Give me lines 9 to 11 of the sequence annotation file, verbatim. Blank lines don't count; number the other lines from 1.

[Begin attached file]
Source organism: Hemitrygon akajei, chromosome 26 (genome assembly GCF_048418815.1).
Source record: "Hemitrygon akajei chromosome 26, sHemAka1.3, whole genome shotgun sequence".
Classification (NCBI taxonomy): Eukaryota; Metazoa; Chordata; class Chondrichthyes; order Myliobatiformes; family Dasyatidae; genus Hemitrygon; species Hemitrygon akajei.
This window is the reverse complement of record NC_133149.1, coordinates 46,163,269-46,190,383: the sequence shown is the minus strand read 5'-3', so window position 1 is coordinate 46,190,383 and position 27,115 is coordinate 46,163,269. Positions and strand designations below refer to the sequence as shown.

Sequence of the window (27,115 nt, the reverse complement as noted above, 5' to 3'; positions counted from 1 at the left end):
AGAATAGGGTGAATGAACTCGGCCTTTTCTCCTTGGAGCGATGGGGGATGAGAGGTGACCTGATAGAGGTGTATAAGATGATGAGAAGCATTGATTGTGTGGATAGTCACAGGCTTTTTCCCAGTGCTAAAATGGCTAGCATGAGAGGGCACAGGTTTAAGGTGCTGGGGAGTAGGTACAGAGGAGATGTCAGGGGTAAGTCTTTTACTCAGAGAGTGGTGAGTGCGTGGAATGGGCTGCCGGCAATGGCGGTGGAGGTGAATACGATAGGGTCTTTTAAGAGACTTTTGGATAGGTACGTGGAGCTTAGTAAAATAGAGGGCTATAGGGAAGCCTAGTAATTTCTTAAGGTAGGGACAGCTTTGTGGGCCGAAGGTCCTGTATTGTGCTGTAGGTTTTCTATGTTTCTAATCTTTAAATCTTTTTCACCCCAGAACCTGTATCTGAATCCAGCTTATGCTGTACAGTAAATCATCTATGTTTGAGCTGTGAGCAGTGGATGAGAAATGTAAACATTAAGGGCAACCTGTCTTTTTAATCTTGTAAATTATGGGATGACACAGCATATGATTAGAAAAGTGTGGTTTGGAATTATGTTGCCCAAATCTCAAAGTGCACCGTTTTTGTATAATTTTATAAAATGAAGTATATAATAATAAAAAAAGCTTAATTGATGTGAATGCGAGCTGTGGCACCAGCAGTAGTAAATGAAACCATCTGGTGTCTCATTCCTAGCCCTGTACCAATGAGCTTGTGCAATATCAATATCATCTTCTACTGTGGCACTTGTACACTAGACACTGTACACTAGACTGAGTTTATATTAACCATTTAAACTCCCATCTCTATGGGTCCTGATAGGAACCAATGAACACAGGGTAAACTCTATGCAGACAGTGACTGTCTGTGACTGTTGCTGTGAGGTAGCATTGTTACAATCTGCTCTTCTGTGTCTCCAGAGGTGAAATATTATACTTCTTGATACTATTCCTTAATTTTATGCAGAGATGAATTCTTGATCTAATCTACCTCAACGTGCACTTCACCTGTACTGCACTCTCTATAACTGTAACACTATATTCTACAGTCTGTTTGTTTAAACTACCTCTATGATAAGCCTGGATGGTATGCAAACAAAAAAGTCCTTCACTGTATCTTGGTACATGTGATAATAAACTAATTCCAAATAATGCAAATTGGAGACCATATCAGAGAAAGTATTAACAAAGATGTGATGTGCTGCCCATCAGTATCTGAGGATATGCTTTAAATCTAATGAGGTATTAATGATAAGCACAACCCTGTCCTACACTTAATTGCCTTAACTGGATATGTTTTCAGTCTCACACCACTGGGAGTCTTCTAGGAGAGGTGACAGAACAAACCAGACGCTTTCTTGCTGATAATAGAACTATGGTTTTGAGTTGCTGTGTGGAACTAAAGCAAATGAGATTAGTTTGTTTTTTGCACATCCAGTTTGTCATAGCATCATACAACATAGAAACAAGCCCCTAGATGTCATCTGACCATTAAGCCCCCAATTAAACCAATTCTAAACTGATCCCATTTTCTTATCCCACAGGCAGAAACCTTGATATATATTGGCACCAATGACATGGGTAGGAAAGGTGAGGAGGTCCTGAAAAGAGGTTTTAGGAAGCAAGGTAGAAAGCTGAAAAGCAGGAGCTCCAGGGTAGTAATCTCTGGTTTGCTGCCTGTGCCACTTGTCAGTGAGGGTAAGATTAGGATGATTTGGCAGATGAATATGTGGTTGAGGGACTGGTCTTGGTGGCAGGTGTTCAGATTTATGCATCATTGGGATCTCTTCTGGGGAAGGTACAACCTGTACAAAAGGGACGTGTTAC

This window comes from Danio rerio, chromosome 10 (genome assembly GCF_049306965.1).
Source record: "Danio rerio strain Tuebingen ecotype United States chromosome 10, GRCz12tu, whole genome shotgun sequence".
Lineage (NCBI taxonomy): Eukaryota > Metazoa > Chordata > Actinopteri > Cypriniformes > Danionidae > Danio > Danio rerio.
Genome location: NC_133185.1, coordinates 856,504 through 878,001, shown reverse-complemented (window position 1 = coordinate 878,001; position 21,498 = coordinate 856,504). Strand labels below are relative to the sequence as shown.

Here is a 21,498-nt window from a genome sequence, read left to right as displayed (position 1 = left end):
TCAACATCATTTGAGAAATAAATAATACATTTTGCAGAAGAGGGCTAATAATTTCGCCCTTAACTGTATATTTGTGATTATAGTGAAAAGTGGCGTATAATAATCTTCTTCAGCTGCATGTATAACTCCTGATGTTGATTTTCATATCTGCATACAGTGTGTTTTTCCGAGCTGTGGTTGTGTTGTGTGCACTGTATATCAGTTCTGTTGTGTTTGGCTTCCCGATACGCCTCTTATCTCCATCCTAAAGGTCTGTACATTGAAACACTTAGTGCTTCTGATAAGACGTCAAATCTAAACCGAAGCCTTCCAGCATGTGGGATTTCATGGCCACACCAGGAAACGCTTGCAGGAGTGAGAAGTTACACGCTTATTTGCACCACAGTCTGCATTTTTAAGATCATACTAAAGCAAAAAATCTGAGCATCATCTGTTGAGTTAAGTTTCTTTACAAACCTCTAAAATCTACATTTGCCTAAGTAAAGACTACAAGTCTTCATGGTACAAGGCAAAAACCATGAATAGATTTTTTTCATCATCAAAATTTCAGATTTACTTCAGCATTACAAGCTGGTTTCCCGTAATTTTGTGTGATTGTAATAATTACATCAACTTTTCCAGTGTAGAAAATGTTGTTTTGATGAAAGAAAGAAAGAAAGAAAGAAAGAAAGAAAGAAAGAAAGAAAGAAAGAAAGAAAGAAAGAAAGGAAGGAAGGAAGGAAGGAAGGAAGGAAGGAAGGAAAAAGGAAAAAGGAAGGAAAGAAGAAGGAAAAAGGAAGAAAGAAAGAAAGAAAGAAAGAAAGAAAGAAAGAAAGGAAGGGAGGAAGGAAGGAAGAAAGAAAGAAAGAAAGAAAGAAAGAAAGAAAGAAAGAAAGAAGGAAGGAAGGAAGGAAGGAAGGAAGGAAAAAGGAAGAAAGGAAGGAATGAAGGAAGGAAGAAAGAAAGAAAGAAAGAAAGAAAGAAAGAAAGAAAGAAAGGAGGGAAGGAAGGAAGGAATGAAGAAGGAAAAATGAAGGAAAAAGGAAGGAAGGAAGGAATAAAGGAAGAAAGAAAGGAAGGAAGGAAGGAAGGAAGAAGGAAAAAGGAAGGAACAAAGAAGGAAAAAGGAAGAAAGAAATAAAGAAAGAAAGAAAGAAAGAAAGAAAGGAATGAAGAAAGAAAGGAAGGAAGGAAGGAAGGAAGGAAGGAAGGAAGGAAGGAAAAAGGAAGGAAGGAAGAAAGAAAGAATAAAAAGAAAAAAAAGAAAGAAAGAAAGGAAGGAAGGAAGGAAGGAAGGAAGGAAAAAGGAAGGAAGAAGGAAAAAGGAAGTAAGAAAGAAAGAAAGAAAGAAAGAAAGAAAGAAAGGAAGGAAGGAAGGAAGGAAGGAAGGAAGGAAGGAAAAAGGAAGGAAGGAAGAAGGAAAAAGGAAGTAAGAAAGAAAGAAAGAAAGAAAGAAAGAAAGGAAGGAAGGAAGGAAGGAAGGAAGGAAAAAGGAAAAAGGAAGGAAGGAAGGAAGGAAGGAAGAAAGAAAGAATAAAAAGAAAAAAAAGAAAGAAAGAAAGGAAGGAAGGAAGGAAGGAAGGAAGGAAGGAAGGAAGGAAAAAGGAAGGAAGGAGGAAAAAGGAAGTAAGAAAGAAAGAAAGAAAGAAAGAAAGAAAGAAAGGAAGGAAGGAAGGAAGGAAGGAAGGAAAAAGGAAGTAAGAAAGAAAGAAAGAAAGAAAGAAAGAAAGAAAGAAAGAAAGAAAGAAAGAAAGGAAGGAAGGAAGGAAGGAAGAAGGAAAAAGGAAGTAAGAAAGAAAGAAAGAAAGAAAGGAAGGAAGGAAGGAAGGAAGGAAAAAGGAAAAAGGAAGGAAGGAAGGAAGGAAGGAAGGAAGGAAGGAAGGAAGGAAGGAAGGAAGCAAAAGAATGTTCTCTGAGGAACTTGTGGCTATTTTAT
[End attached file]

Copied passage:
Lineage (NCBI taxonomy): Eukaryota > Metazoa > Chordata > Actinopteri > Cypriniformes > Danionidae > Danio > Danio rerio.
Genome location: NC_133185.1, coordinates 856,504 through 878,001, shown reverse-complemented (window position 1 = coordinate 878,001; position 21,498 = coordinate 856,504). Strand labels below are relative to the sequence as shown.

Here is a 21,498-nt window from a genome sequence, read left to right as displayed (position 1 = left end):